Family movie night? There's an app for that
Download our new mobile app on iOS and Android.
A Lot or a Little?
What you will—and won't—find in this book.
The book's basic premise is that some people, deprived of the rules and restrictions of society, will revert to barbaric behavior. This central conflict between nature versus nurture when it comes to morality is found on every page. Readers will also learn something about survival on an unpopulated island.
The novel raises questions about personal choice and individual humanity in appalling situations. People are capable of selflessness, even when their own lives are at stake. There are times when it's critical to put the needs of the group ahead of individual needs or wants.
Positive Role Models
Ralph is the main character who's elected leader in the name of staying "civilized." He thinks strategically and shows compassion and perseverance, but his motives are questionable, and he does not succeed in his leadership of the group. Piggy, who is brainy and logical, represents the rational side of human beings; unfortunately, he's also deeply unpopular. Only Simon, who looks after the younger boys, seems naturally kind and good, as if born that way. Jack seeks power ruthlessly, but is charismatic, so he's able to command leadership, even when it results in more chaos. Other characters represent baser, more violent human impulses or the innocence of children. The characters, and how they relate to one another, underscore the value of ethics in collaborative situations.
The British schoolboys depicted in the novel are White. Their descent into "savagery," a term used repeatedly throughout the book, relies on racist stereotypes of Indigenous peoples from Africa, Asia, and the Americas being more violent and less civilized. The character Jack explicitly differentiates between "savages" and the English, suggesting that only the English know how to "have rules and obey them" and "are best at everything." A boy described as fat is nicknamed Piggy. He also has asthma. For those reasons, he's viewed as weak by the others. Women are not present and are only mentioned when the boys miss their mothers. The comparison to tying their hair back like "a girl" is used in a derogatory manner by the boys.
Did we miss something on diversity? Suggest an update.
Violence & Scariness
One boy is bullied. Two characters are murdered: One is beat to death and another falls to his death after being hit by a boulder pushed by one of the other boys. The acts are described in detail. Frequent mention of blood. Brief torture sequence. Boys hunt a pig and poke a sharp stick up its rear end while it's still alive. The setting and atmosphere are fraught with the potential for violence.
Did you know you can flag iffy content? Adjust limits for Violence & Scariness in your kid's entertainment guide.Get started
A taunt includes calling a character's asthma "ass-mar."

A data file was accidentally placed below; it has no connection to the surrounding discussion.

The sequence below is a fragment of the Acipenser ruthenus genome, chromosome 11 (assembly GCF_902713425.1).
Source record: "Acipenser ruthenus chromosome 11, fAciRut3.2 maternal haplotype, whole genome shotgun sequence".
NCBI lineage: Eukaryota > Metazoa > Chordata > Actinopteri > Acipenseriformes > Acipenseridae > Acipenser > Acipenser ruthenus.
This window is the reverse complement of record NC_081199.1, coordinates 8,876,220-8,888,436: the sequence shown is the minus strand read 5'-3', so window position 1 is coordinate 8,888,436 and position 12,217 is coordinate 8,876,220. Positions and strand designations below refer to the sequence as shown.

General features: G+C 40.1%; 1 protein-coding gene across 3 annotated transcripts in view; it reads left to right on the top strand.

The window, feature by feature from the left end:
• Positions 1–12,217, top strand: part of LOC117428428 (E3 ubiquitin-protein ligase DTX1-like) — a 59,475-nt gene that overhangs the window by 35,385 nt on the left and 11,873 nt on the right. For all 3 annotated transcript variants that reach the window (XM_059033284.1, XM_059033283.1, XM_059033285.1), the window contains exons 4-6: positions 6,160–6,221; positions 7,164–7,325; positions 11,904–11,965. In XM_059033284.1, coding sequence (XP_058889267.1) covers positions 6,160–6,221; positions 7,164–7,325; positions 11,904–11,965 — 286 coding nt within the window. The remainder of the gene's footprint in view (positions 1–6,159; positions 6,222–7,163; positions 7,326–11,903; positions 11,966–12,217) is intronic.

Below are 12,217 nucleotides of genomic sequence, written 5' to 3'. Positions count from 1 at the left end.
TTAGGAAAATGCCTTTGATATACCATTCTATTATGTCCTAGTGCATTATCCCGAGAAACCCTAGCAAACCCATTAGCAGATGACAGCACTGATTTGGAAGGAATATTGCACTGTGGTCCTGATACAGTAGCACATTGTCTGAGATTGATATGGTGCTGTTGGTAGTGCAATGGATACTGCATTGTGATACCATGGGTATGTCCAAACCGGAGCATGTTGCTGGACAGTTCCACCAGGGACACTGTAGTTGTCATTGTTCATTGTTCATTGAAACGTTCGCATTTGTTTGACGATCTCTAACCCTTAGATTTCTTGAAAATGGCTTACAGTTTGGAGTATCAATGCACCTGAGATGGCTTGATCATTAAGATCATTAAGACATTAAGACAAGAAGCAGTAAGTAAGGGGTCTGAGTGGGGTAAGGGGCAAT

Did you know you can flag iffy content? Adjust limits for Language in your kid's entertainment guide.Get started
Parents Need to Know
Parents need to know that Lord of the Flies has been described as dark, brutal, pessimistic, and tragic. Written from the point of view of British author William Golding, the novel tells the story of a group of White British school boys who survive after their plane crash lands on a remote island in the Pacific Ocean. The boys bully and eventually kill two members of their group, one in a brutal, frenzied beating, in the other murder, a character causes a boy to fall off a cliff. Both scenes are described in bloody detail. The book often compares being "civilized" with Britishness, while the boys' violent behavior is depicted as more primitive and draws on negative stereotypes of Indigenous peoples -- a false idea that was historically used to justify the colonization and oppression of people in places such as Africa, Asia, and the Americas. The story deals with a fundamental issue of humanity: Are people naturally prone to evil? This and other issues in the novel are well-suited for parent-child discussion.
Is It Any Good?
This novel has been a perennial favorite since its first publication in 1954, and when he was awarded the Nobel Prize for Literature, William Golding was lauded for his deep concern for humanity. Today, Lord of the Flies remains a staple of school reading lists, although some of its dated views about the nature of savagery are worth reexamining and discussing. Golding's prose is unadorned and straightforward, and the result is page-turning entertainment -- as well as a highly thought-provoking work of literature.
Did we miss something on diversity?
Research shows a connection between kids' healthy self-esteem and positive portrayals in media. That's why we've added a new "Diverse Representations" section to our reviews that will be rolling out on an ongoing basis. You can help us help kids by suggesting a diversity update.